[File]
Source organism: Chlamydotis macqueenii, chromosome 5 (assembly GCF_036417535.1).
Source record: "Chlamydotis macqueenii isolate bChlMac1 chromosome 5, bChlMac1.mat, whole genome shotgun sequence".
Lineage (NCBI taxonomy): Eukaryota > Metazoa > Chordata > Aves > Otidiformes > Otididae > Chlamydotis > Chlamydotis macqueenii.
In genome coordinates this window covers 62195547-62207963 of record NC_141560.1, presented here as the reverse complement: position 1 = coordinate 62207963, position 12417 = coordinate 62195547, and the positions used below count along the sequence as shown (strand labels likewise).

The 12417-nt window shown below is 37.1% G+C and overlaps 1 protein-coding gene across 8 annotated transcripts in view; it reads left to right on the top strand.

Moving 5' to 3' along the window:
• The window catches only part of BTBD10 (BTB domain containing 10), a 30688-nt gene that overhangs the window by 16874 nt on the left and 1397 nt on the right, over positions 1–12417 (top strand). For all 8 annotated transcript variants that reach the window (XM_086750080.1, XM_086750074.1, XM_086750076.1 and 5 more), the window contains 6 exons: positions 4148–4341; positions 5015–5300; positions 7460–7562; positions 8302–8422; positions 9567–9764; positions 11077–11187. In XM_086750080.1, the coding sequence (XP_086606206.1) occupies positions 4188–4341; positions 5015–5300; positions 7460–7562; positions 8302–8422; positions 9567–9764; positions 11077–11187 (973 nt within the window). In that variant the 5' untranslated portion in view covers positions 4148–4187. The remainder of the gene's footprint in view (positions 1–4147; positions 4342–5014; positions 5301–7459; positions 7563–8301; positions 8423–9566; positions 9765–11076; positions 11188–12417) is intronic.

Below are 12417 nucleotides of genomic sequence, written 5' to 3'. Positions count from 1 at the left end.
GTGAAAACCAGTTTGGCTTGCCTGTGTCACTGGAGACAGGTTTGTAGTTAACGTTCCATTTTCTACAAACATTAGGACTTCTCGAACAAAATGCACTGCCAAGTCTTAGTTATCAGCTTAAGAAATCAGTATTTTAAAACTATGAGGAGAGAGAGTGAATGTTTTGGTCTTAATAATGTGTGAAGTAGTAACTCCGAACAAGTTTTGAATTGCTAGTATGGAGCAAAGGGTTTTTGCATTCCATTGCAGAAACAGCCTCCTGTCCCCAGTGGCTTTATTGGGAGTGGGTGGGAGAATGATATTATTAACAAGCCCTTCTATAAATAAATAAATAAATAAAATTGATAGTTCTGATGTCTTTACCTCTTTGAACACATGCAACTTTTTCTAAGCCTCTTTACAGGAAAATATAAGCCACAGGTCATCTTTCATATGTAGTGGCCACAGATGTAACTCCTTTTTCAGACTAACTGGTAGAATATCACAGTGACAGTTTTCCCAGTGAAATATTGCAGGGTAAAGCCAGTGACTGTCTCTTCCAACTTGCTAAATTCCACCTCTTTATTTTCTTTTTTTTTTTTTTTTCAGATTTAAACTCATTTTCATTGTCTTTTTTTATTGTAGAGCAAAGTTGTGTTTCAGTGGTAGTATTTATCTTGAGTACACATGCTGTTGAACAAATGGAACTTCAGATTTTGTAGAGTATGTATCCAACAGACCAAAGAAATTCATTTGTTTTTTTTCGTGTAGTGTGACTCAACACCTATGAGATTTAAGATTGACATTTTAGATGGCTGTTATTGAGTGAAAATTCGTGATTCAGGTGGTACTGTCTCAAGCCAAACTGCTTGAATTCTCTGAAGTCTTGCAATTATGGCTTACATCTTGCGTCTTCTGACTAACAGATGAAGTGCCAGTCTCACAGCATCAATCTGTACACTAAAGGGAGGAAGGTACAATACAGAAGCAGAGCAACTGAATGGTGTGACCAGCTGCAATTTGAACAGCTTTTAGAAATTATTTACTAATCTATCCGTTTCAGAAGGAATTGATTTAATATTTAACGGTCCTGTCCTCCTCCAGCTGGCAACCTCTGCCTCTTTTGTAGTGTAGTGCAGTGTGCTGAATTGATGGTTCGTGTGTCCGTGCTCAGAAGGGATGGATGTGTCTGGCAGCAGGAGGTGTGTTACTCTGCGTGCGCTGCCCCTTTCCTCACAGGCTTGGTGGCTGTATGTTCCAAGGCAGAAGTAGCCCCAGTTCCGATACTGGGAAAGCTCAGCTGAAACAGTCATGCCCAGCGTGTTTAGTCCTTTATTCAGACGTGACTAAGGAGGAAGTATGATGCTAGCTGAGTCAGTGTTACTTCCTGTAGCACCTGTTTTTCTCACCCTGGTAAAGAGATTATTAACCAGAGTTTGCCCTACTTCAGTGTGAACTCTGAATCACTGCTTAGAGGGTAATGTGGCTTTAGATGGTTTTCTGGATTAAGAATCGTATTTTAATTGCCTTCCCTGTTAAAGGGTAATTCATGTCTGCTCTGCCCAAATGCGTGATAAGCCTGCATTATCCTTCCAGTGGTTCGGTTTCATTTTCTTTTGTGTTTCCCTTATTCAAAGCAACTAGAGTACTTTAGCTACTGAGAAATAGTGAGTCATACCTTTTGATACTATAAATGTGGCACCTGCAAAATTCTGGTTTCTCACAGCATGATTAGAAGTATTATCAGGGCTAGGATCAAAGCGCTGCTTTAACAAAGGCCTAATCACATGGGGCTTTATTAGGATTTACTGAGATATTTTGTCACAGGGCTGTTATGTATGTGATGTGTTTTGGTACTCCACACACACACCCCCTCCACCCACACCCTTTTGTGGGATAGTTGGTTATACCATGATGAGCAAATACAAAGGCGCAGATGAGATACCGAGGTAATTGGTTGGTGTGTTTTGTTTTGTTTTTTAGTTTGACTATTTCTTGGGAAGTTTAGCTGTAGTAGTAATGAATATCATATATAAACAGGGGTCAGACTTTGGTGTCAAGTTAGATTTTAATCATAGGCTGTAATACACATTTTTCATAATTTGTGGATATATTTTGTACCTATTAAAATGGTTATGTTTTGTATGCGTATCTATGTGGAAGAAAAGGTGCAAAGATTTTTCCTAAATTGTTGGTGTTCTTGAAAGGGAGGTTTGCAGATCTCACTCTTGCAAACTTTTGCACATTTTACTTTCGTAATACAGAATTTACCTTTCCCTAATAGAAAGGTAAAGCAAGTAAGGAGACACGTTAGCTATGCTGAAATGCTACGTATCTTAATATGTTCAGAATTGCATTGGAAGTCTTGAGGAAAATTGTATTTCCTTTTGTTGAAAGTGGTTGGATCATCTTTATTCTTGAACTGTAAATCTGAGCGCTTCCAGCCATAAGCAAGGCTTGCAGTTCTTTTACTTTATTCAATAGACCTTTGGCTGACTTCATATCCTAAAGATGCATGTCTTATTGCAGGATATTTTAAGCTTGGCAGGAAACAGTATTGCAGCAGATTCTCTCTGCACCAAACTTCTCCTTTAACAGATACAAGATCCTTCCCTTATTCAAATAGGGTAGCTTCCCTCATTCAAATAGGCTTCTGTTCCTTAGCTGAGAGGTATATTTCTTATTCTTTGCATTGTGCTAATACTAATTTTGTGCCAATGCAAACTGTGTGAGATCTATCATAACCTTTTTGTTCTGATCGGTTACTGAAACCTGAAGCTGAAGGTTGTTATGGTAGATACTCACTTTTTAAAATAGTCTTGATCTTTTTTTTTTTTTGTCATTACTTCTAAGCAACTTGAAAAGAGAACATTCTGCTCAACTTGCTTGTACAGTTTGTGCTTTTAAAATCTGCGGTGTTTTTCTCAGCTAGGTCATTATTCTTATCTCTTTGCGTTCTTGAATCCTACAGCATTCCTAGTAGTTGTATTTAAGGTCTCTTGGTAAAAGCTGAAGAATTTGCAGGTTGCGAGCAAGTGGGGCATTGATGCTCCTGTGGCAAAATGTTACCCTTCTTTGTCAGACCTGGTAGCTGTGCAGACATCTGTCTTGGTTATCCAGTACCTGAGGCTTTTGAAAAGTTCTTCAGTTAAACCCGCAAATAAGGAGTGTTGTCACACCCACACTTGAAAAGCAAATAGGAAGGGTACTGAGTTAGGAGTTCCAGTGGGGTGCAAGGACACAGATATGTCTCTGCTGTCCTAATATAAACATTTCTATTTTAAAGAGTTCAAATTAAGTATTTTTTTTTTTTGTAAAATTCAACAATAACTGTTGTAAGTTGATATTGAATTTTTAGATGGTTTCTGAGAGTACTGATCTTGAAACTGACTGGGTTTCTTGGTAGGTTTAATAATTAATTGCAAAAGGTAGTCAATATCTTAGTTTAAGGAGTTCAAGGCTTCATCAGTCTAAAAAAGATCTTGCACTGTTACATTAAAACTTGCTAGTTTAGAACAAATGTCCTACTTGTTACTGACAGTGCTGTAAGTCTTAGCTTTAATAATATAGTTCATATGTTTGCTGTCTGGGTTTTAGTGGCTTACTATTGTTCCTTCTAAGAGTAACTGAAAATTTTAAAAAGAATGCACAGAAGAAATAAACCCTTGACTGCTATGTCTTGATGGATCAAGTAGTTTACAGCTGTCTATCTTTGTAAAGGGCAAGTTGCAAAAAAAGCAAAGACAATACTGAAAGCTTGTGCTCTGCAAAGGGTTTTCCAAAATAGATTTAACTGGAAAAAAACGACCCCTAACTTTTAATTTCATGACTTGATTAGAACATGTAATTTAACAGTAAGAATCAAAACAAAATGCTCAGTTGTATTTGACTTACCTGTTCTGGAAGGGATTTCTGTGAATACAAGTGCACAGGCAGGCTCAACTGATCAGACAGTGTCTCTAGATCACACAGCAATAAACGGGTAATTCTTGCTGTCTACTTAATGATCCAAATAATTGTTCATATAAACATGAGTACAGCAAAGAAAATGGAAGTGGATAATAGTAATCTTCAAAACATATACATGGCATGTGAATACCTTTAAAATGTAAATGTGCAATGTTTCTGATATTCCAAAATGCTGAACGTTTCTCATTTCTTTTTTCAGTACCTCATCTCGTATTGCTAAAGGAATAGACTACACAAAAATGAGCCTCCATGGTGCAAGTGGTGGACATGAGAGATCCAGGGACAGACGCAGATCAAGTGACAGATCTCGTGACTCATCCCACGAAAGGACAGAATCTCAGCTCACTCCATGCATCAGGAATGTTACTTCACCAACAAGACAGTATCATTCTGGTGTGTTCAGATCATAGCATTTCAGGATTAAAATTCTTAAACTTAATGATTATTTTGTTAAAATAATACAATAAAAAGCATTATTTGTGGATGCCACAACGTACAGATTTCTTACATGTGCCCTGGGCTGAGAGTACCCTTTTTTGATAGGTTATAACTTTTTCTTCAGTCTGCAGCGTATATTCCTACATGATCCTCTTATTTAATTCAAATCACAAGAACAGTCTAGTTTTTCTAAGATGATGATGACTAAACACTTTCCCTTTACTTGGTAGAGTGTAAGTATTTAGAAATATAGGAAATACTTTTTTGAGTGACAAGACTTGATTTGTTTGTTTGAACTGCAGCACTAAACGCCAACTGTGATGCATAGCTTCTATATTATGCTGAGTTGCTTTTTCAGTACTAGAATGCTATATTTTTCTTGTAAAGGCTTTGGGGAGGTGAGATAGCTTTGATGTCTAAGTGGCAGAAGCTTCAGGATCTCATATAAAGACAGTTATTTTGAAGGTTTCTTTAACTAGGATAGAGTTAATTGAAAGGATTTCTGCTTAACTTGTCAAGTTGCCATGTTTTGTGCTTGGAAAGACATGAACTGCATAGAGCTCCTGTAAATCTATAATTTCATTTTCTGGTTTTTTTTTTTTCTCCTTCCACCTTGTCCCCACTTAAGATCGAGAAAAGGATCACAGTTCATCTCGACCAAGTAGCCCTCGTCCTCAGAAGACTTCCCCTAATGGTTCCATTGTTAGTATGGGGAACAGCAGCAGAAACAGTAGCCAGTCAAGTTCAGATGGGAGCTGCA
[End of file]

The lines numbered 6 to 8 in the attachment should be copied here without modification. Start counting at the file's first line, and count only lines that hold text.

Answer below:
Moving 5' to 3' along the window:
• The window catches only part of BTBD10 (BTB domain containing 10), a 30688-nt gene that overhangs the window by 16874 nt on the left and 1397 nt on the right, over positions 1–12417 (top strand). For all 8 annotated transcript variants that reach the window (XM_086750080.1, XM_086750074.1, XM_086750076.1 and 5 more), the window contains 6 exons: positions 4148–4341; positions 5015–5300; positions 7460–7562; positions 8302–8422; positions 9567–9764; positions 11077–11187. In XM_086750080.1, the coding sequence (XP_086606206.1) occupies positions 4188–4341; positions 5015–5300; positions 7460–7562; positions 8302–8422; positions 9567–9764; positions 11077–11187 (973 nt within the window). In that variant the 5' untranslated portion in view covers positions 4148–4187. The remainder of the gene's footprint in view (positions 1–4147; positions 4342–5014; positions 5301–7459; positions 7563–8301; positions 8423–9566; positions 9765–11076; positions 11188–12417) is intronic.

Below are 12417 nucleotides of genomic sequence, written 5' to 3'. Positions count from 1 at the left end.